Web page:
Mistigo Varggoth Darkestra
It’s amazing how far a light sprinkling of percussion will go. A distant, shuffling drum loop allows Mistigo Varggoth Darkestra to transform a set of directionless semi-improvised synth meanderings into a piece of minimalist ambient with real menace to introduce this old school DS album. That maybe slightly disingenuous. The loose, low-end brass hooks that make up the lead melody of the lengthy opener ‘Hunger of the Moon’ do pivot on reliable repetitions that – considered from the right angle – could be considered thematic. These are underpinned by elongated synth notes that gradually accumulate as the track progresses.
But without that simple, metronomic drumbeat underpinning it all the track would feel relentlessly static. The loop does not change throughout, but it gives these simple brass led ascensions a sense of purpose and drive. The totality of this loose coalition of half framed ideas comes over as a very bare bones version of ‘Stronghold’ era Summoning, the vaguely martial undertone very much in tact. This poised minimalism is a masterclass in pacing and suspension, the ability to draw out the simplest of musical segments without becoming tiring should not be underrated. By sustaining such a mood over an extended period of time, ‘Insatiable Moon’ immediately draws the listener in.
Sadly, the potential of this opening number is squandered somewhat by the remaining tracks, which float by in shorter, more traditionalist dungeon synth patterns of simple, stretched chord clusters, organ harmonies, and minimal string tones. The ground has been well prepared, but these shorter pieces of random ambient miscellany follow no pattern or logical schematic beyond a series of dungeon synth tropes.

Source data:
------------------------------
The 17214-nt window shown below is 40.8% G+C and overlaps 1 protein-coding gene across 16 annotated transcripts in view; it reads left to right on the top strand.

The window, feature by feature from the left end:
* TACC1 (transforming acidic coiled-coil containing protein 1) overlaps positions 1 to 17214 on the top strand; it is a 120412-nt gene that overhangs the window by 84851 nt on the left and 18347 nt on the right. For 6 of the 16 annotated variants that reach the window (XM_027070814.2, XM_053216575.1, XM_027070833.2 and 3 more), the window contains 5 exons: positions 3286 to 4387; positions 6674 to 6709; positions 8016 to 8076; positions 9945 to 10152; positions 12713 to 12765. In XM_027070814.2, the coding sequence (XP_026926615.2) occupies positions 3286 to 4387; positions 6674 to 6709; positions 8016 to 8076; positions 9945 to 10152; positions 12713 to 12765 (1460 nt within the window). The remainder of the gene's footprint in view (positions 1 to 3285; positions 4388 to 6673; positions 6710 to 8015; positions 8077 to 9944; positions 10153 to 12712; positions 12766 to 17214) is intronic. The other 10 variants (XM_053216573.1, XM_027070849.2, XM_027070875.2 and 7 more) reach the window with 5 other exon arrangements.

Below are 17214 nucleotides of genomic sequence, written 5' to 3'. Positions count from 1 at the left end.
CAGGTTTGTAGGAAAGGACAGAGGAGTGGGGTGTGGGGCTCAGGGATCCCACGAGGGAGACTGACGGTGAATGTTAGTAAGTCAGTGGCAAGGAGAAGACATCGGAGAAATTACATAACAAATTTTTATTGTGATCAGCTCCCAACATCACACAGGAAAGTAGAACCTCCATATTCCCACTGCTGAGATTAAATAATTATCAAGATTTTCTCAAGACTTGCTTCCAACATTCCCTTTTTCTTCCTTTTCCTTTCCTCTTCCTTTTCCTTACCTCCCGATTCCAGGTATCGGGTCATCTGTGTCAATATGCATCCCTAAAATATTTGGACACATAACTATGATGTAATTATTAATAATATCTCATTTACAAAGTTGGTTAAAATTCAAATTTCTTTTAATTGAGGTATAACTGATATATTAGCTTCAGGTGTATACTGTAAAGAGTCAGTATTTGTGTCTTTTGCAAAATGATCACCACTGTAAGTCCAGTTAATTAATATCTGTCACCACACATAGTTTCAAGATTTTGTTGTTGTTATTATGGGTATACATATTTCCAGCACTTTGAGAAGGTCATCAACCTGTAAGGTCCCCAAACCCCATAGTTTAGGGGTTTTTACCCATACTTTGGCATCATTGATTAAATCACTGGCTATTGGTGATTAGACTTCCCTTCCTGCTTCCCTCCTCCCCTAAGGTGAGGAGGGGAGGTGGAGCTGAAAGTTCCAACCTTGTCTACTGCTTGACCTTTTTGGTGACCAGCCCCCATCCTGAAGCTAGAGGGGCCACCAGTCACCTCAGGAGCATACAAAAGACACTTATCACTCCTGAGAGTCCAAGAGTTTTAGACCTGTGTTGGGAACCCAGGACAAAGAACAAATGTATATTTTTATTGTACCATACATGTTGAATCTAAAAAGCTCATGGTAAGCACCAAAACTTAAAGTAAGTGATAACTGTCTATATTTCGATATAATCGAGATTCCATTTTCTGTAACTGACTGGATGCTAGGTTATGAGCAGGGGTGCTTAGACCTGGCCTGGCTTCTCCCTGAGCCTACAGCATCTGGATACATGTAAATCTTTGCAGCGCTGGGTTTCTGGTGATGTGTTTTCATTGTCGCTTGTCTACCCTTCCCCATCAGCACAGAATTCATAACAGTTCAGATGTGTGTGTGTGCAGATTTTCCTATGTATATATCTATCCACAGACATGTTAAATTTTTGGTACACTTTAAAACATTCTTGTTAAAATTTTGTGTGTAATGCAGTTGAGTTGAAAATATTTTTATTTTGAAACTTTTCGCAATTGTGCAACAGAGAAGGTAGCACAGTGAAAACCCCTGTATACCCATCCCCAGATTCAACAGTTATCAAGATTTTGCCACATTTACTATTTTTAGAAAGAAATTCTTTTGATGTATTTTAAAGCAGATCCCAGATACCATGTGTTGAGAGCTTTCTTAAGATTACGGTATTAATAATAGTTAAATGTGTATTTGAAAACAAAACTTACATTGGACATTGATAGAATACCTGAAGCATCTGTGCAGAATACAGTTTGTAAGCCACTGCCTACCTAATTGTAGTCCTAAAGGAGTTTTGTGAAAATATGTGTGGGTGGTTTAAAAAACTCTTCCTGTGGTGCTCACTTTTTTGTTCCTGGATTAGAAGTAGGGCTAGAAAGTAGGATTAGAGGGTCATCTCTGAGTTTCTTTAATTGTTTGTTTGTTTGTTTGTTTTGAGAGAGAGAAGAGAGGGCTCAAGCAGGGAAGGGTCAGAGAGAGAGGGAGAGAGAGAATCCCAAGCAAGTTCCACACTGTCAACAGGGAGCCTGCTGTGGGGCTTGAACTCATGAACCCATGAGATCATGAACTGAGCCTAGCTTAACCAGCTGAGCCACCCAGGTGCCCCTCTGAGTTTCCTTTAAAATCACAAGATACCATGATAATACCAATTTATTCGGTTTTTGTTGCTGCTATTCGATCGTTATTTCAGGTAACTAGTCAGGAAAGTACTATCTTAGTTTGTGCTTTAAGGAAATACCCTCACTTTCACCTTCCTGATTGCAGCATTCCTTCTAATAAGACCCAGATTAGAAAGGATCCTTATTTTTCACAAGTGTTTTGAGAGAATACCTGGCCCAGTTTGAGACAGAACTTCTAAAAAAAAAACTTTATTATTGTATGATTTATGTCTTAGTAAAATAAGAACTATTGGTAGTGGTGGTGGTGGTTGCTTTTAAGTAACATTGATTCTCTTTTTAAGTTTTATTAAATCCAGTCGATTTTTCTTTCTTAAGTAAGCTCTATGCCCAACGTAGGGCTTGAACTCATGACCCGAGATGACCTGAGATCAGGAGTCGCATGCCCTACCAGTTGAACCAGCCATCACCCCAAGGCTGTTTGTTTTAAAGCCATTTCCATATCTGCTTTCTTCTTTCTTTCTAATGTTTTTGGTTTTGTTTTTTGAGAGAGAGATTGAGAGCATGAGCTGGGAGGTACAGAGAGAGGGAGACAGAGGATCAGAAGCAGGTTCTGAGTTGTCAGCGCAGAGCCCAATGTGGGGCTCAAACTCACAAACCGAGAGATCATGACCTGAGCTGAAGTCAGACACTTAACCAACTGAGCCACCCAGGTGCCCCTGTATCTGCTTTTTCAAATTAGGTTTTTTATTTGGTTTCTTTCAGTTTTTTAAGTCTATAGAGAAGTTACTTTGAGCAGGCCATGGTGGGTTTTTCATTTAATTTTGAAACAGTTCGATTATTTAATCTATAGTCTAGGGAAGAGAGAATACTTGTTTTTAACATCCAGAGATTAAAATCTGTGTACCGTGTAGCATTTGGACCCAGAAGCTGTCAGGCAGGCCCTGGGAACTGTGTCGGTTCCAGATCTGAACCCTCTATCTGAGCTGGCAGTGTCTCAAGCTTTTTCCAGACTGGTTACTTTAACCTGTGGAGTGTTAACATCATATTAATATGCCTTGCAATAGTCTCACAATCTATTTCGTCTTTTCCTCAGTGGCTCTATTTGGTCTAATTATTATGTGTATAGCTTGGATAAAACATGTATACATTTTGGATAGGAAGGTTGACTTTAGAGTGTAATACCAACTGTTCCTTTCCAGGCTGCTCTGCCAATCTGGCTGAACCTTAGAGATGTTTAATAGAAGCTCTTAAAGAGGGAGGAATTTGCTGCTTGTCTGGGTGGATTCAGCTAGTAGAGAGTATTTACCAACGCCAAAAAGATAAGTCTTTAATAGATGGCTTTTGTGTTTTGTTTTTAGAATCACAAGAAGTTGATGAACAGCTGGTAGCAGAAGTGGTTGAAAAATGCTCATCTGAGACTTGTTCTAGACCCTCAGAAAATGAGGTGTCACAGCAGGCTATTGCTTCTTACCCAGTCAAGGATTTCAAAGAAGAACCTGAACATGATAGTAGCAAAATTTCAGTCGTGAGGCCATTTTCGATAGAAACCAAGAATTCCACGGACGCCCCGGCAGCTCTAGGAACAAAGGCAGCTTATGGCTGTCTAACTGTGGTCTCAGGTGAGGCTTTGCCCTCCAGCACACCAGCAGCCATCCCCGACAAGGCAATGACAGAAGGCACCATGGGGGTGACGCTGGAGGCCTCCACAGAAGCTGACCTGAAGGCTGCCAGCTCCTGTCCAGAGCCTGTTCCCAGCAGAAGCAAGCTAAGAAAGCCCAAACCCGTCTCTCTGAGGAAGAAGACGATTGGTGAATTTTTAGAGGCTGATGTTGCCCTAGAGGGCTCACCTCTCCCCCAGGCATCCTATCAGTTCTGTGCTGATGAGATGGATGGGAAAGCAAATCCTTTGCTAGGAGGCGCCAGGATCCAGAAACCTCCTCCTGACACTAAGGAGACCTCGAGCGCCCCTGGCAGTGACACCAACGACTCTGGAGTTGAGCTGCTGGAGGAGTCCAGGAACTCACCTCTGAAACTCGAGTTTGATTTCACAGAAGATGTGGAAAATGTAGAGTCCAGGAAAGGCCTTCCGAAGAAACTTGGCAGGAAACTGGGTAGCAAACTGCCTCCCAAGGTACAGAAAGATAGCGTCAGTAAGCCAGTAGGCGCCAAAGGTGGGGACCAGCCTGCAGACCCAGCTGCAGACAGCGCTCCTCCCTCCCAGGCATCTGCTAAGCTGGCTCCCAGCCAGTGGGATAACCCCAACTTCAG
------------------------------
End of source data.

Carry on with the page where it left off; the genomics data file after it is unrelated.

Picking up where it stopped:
That being said, context is not a myth. This release echoes down from a pre-irony age, a time when fantasy ambient of this colour represented a niche and highly experimental germinal subgenre of black metal in the mid-1990s. One can hear the mechanics of a very different attitude to the act of creation when compared to orthodox musicalist routes. Limited knowledge and ability channels the music in certain directions, melodies – such as they are – are siphoned into very narrow sonic pockets based on what sounds good out of a number of very limited options. One can almost hear the decision to make hay out of a particular synth patch due to working well for a certain hook, as if totally beholden to the capabilities of the tech at hand with little conscious input from the user themselves.
Such rampant restrictions are by no means a detriment, in fact they are one of dunegon synth’s most unique seling points in a market crowded by overly zealous worship of un-curated musicianship. But here it seems as if little or no consideration was given to a potential audience for these fragmented and tantalisingly partial vignettes. We are given one tight, self-contained and eminently addictive ambient piece in ‘Hunger of the Moon’, followed by a series of suggestions for additional material rather than a finished product. Mistigo Varggoth Darkestra are by no means the worst offender in this regard, but one gets the sense that ‘Insatiable Moon’ would have benefitted from being limited to a shorter EP of only the best material here.